Innovation is often overlooked and it can be hard to achieve, as it requires an individual to deviate from certain mindsets, to unlearn or relearn. But Kelvin Lee seems unfazed by this need to adapt and change his practices to address the current environment and needs of elder care.
Kelvin Lee, 49, is a manager at TOUCH Caregivers Support (TCG). Besides managing the Caregivers Training and the Safe Home Scheme, he also oversees the TCG Care Line. It is a hotline manned by professional care coordinators for seniors or caregivers who are looking for services or products to help them stay home safely or provide better care. He also oversees the Community Enablement Project (CEP), a pilot programme to help residents of a precinct in Ang Mo Kio stay independent and self-reliant, delaying their admission into a hospital or nursing home so that they can continue to enjoy living at home.
Most of his work exposure has been with not-for-profit organisations in various sectors including crisis relief, community development, vocational education and occupational health and safety. Before his last role with an oil and gas company in Vietnam, Kelvin has lived and worked in Kazakhstan, East Timor and Australia. He and his wife moved back to Singapore to be with his parents and he joined TOUCH Community Services in June 2015 to support and care for the older members of community.
Kelvin found it a truly humbling experience to learn what is important to the older person and how they wanted to be helped. The more he interacted with them, the more he realised a need to better understand how to respect their choices and refer them to the care they preferred.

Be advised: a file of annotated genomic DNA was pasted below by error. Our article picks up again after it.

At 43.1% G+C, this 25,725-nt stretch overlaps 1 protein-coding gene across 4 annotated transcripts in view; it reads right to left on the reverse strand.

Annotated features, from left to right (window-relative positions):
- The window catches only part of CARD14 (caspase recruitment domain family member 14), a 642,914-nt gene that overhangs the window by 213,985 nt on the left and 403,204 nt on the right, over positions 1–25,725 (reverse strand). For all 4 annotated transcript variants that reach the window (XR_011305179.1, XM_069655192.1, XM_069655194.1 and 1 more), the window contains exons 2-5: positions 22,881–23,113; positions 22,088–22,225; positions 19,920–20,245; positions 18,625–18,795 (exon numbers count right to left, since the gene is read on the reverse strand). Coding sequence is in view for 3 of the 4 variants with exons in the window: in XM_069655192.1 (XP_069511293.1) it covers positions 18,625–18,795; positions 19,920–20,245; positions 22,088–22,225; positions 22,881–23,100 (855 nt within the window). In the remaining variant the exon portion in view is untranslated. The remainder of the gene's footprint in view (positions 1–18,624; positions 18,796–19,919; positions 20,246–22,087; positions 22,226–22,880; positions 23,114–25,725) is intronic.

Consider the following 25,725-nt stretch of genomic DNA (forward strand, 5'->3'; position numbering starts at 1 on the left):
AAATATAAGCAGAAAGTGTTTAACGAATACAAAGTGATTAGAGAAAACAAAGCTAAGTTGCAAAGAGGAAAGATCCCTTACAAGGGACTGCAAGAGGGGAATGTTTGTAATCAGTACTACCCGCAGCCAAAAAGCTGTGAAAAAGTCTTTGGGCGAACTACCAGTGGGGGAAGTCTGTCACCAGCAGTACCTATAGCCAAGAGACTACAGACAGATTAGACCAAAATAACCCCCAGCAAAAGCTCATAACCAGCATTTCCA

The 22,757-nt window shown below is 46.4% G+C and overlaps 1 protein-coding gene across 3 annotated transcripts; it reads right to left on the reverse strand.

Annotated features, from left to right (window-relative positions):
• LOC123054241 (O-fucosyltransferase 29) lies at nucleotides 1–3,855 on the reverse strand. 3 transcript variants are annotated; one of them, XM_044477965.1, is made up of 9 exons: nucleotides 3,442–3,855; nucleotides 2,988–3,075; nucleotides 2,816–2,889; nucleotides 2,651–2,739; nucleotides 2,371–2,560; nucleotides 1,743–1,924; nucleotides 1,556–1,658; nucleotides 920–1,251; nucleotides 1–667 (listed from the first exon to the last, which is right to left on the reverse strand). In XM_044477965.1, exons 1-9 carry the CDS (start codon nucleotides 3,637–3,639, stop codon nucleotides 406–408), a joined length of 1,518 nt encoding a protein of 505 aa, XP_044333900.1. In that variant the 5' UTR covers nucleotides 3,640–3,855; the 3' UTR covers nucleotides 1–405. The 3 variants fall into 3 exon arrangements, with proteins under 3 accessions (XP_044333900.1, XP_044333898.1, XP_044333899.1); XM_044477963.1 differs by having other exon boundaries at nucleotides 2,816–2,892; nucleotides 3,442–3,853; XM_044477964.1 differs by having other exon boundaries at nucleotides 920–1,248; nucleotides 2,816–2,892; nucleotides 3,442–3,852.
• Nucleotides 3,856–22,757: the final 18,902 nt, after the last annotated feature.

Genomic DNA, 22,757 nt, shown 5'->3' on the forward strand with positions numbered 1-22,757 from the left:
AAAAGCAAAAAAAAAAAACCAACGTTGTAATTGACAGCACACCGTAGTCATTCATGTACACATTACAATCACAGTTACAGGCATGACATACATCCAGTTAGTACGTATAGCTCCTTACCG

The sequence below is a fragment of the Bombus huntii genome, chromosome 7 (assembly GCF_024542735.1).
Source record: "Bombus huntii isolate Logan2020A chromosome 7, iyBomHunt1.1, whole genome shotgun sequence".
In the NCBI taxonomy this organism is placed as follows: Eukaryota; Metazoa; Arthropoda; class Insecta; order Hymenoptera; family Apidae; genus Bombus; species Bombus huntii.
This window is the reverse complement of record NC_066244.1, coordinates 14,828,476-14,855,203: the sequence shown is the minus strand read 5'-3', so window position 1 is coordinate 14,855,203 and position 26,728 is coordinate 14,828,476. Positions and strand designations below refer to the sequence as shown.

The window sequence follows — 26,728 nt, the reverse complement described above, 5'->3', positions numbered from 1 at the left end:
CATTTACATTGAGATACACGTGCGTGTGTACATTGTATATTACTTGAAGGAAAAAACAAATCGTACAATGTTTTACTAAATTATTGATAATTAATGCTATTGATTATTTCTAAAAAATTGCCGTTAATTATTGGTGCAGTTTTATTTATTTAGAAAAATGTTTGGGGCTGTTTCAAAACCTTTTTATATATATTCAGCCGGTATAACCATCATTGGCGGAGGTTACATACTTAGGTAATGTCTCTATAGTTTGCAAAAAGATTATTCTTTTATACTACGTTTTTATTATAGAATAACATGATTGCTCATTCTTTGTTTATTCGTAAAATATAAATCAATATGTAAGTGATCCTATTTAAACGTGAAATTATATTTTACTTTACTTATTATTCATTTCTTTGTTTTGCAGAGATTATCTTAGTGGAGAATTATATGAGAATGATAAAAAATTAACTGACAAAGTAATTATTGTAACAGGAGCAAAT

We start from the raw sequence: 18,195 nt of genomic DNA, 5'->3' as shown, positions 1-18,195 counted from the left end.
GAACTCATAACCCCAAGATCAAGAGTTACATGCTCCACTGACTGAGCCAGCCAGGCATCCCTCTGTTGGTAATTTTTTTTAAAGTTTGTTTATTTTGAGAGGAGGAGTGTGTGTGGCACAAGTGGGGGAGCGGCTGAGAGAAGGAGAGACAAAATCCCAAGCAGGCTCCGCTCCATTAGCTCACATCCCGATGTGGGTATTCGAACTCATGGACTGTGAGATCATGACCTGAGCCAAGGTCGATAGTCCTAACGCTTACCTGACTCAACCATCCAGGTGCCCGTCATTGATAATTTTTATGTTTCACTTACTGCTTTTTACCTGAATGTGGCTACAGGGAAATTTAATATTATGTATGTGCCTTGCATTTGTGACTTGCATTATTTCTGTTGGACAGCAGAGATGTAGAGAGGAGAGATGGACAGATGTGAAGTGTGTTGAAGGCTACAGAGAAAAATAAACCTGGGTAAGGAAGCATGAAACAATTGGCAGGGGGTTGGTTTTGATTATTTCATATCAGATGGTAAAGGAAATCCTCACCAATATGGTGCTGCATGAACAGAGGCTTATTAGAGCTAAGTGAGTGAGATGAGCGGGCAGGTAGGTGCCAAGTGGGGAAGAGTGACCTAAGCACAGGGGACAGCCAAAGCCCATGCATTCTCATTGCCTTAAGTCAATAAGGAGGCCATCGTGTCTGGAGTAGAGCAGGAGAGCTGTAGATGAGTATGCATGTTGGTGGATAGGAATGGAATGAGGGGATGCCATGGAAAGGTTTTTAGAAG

“An older person in the community wants the same thing I want; to be able to live life the way that gives the most satisfaction and to get the help or support to do that. The best service is the service that they want or ask for!”, says Kelvin.
While working on the CEP, he TCG team struggled to let go of the “professional knows best” approach and listen to residents to develop platforms and services that mattered to the latter. At the start, much time was spent simply getting to know the residents, what they enjoyed or what they wanted help in. This eventually paid off in the positive and sustained responses to the platforms developed; the large turnouts at the exercises twice a week, wellness talks, resident outings and even the community health screenings. Residents increasingly offered their time and services to help out.
Kelvin once heard that “society’s problems requires society to solve” but championing and anchoring this collaborative approach has not been easy. Residents are increasingly retreating into the privacy and security of their homes. A care system that is fragmented and territorial frequently hinders the coordinating of care for the single and vulnerable older person who is growing increasingly frail or isolated.
He feels that TOUCH’s investment in this ground-breaking pilot to help residents stay healthy, be socially engaged and given opportunities to contribute to community is timely and a step towards enabling a community to stay independent, self-reliant and vibrant. The positive responses towards the CEP from resident participants and partner organisations so far are a clear indication.
“We don't know what we don’t know. But when we do, we have to be brave enough to let go of preconceived views or the safer ways of doing things so that we can truly meet needs, now and into the future” says Kelvin.
Despite these challenges, Kelvin is determined to work on providing the best support possible for those who aged in the process of building our nation.
The need to support the increasing number of older people in Singapore is an unrelenting issue and needs to be addressed through fresh perspectives and innovative solutions. While the physical needs of the seniors are met, their dignity and quality of life need to be maintained too.
“I am grateful to be part of a team and organisation that values each individual and that is unafraid to take the less trodden path to help address the nation’s impending challenges from an ageing population.”